This article is reprinted here with permission. Deepak Chopra is the author of 60 books, including his most recent one called Spiritual Solutions. He has also been a long-time supporter of DailyGood and ServiceSpace. You can keep track of his many activities via Twitter and FaceBook.
all hands have to be on deck to achieve a good environment,stop hazards and killing in the world today, though there are people that understands ,some still doesn't. we have to prevent hazards at least from around us. we start from us(our surroundings). deforestation courses erosion and this is one of the deadly hazard which courses the lost of lives and properties, it kills more than war itself. environmental pollution contributes to the major problem of the globe.i appreciate those that have been working for the nurturing of our environment, but we should start from us, let the peace start from you today, its a chain.
i greatly appreciate the comments below and Deepak for his patience with his fellow man. My wish is to practice inner peace while promoting outer peace. I am thrilled that war is killing fewer people now and hope that environmental degradation can be reversed so that we stop killing sentient beings everywhere.
This isn't only about the collective good but about our own personal wellbeing. I want to breathe clean air and drink clean water. I want the food I eat to grow in clean and fertile soil so that I can stay healthy. I'm pretty sure most human beings want the same. I'm not an environmentalist but a humanist. Let's stop the careless destruction of our own habitat do whatever it takes to keep our species alive and thriving.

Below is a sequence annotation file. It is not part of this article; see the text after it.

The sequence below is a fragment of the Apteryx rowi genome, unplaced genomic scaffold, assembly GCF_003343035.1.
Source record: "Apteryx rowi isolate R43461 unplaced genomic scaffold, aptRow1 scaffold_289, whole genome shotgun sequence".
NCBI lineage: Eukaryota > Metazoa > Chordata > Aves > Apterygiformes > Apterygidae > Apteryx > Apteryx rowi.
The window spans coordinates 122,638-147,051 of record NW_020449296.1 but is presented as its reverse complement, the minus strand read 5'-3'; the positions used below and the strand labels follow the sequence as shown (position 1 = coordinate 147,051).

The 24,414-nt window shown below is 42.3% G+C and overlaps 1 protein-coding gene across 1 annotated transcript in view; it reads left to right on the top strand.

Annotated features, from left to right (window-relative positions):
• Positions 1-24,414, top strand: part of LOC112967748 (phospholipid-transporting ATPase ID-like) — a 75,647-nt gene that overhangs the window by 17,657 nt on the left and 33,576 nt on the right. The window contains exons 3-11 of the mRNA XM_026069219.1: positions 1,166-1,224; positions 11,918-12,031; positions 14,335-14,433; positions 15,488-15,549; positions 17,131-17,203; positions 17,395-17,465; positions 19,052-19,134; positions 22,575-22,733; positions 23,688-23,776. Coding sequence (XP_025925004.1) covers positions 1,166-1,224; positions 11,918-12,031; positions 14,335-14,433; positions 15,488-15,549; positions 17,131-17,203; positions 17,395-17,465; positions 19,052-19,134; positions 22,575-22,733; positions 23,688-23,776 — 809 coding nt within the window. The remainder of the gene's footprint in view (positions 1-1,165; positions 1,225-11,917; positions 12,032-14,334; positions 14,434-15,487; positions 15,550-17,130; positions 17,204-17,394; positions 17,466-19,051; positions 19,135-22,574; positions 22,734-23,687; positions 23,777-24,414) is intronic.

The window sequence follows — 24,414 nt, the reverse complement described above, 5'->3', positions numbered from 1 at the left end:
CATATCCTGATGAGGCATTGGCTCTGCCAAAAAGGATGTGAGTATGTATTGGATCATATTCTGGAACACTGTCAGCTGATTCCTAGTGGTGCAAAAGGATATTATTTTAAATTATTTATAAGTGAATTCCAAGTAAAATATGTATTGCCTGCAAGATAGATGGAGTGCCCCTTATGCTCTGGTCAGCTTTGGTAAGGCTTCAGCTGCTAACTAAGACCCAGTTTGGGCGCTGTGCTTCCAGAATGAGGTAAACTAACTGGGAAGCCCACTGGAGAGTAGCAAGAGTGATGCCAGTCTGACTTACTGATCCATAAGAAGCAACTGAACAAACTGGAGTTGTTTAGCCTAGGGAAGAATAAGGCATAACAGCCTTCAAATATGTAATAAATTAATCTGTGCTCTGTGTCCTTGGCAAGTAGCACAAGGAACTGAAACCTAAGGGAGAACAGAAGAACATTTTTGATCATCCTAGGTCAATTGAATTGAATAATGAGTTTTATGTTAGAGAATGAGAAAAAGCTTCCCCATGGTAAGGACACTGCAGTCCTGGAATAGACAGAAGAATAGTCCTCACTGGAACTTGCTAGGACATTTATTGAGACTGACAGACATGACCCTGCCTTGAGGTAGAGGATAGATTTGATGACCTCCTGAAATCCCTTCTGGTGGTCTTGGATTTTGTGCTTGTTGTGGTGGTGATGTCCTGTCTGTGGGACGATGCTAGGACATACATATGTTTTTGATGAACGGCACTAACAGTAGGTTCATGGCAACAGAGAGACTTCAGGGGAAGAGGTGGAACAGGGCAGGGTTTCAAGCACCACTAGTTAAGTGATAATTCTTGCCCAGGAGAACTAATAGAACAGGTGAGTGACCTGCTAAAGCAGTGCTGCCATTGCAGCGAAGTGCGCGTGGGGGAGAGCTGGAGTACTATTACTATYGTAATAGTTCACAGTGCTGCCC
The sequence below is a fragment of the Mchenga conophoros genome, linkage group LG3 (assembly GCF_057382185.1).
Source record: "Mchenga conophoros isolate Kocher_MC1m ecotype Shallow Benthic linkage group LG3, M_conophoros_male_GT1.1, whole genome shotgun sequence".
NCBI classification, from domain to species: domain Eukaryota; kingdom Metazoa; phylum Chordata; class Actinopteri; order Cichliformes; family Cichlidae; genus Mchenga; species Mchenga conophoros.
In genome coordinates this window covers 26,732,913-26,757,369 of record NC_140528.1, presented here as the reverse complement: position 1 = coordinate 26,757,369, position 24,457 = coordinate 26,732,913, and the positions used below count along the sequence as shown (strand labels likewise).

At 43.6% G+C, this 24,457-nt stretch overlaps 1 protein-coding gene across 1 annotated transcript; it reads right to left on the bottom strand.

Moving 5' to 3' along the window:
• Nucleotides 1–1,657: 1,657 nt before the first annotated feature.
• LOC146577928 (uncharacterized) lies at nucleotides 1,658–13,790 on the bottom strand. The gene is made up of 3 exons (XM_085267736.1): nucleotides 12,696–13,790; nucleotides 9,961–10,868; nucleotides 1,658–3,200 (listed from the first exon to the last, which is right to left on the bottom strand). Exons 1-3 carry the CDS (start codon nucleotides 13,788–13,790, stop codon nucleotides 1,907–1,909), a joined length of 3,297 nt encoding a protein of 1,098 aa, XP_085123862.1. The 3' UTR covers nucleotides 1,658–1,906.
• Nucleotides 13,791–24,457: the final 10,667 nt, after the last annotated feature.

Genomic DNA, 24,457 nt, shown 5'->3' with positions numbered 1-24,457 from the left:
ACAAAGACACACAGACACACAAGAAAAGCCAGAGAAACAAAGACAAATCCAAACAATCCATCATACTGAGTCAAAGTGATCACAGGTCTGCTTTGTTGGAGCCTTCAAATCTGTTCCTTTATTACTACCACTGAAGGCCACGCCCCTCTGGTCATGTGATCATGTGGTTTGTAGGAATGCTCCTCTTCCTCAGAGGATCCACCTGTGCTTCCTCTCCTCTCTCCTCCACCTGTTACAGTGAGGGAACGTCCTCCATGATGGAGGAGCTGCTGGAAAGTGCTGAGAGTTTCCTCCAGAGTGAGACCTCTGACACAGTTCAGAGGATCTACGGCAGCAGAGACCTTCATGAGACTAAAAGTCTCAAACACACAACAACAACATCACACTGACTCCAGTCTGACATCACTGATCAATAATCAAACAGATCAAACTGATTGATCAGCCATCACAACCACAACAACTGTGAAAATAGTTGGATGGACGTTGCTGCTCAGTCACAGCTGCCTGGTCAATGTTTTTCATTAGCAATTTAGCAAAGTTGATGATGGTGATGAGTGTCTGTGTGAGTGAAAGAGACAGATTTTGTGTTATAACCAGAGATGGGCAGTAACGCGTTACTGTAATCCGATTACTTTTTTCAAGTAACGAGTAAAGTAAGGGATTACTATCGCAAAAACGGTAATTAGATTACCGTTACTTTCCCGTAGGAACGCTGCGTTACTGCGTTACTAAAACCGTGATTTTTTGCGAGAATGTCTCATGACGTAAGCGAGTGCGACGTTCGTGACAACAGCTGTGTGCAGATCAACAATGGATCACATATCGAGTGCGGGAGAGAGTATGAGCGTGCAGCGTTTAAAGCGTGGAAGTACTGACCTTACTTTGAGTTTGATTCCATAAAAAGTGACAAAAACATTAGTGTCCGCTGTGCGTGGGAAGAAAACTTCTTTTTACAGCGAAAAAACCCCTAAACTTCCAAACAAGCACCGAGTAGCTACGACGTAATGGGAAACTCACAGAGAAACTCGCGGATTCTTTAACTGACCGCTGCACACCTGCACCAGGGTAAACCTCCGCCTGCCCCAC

The conclusion says it all. What is going on "out there" is simply a reflection of what is going on "in here." The problem with fighting against any issue is that the "in here" remains in a fighting, combative mode. This doesn't lead to peace. And non-peaceful actions don't lead to a caring, supporting, nurturing of our earth.
I recently told a friend that I am no longer the activist I was in my youth, nor the contributor to society and the economy that I was in my middle years. I sometimes regret this decrease in the kinds of activities that I once thought would change the world. Instead, I buy little, recycle lots and try to live lightly on the earth. In addition, I meditate two hours a day. It may seem an odd and inactive way to "contribute," but it is a contribution of sorts. When meditating, I am not generating negativity. I am both training my mind to eliminate negativity and creating peace and harmony within that can later be shared with others in my life. What my friend said surprised me. "What you are doing is far more effective in the long run than running around doing good." I appreciated this perspective, but I think both are valuable. I also think that people who are actively in the world promoting the greater good do a better job if they begin with inner peace.